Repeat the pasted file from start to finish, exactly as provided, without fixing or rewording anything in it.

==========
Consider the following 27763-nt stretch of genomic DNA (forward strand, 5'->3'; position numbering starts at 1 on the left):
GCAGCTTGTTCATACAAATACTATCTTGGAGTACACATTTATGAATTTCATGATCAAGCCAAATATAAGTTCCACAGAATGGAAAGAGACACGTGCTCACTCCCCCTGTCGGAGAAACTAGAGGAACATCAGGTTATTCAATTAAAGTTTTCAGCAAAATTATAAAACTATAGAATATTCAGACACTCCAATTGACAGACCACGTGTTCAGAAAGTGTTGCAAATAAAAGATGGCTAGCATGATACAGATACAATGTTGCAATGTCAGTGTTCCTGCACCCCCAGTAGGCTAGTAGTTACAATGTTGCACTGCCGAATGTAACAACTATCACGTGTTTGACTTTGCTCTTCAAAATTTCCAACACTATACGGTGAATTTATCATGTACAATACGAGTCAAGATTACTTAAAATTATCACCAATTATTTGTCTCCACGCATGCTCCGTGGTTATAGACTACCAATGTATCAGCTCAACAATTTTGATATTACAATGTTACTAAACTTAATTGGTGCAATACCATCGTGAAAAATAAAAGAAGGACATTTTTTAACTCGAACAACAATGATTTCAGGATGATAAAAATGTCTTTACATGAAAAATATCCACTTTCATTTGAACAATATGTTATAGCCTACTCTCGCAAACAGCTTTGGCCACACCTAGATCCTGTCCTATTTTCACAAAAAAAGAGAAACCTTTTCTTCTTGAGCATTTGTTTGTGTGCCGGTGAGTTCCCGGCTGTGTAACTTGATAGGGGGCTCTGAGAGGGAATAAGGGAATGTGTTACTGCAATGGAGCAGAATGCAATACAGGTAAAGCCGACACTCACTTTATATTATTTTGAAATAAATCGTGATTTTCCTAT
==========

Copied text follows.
Consider the following 27763-nt stretch of genomic DNA (forward strand, 5'->3'; position numbering starts at 1 on the left):
GCAGCTTGTTCATACAAATACTATCTTGGAGTACACATTTATGAATTTCATGATCAAGCCAAATATAAGTTCCACAGAATGGAAAGAGACACGTGCTCACTCCCCCTGTCGGAGAAACTAGAGGAACATCAGGTTATTCAATTAAAGTTTTCAGCAAAATTATAAAACTATAGAATATTCAGACACTCCAATTGACAGACCACGTGTTCAGAAAGTGTTGCAAATAAAAGATGGCTAGCATGATACAGATACAATGTTGCAATGTCAGTGTTCCTGCACCCCCAGTAGGCTAGTAGTTACAATGTTGCACTGCCGAATGTAACAACTATCACGTGTTTGACTTTGCTCTTCAAAATTTCCAACACTATACGGTGAATTTATCATGTACAATACGAGTCAAGATTACTTAAAATTATCACCAATTATTTGTCTCCACGCATGCTCCGTGGTTATAGACTACCAATGTATCAGCTCAACAATTTTGATATTACAATGTTACTAAACTTAATTGGTGCAATACCATCGTGAAAAATAAAAGAAGGACATTTTTTAACTCGAACAACAATGATTTCAGGATGATAAAAATGTCTTTACATGAAAAATATCCACTTTCATTTGAACAATATGTTATAGCCTACTCTCGCAAACAGCTTTGGCCACACCTAGATCCTGTCCTATTTTCACAAAAAAAGAGAAACCTTTTCTTCTTGAGCATTTGTTTGTGTGCCGGTGAGTTCCCGGCTGTGTAACTTGATAGGGGGCTCTGAGAGGGAATAAGGGAATGTGTTACTGCAATGGAGCAGAATGCAATACAGGTAAAGCCGACACTCACTTTATATTATTTTGAAATAAATCGTGATTTTCCTAT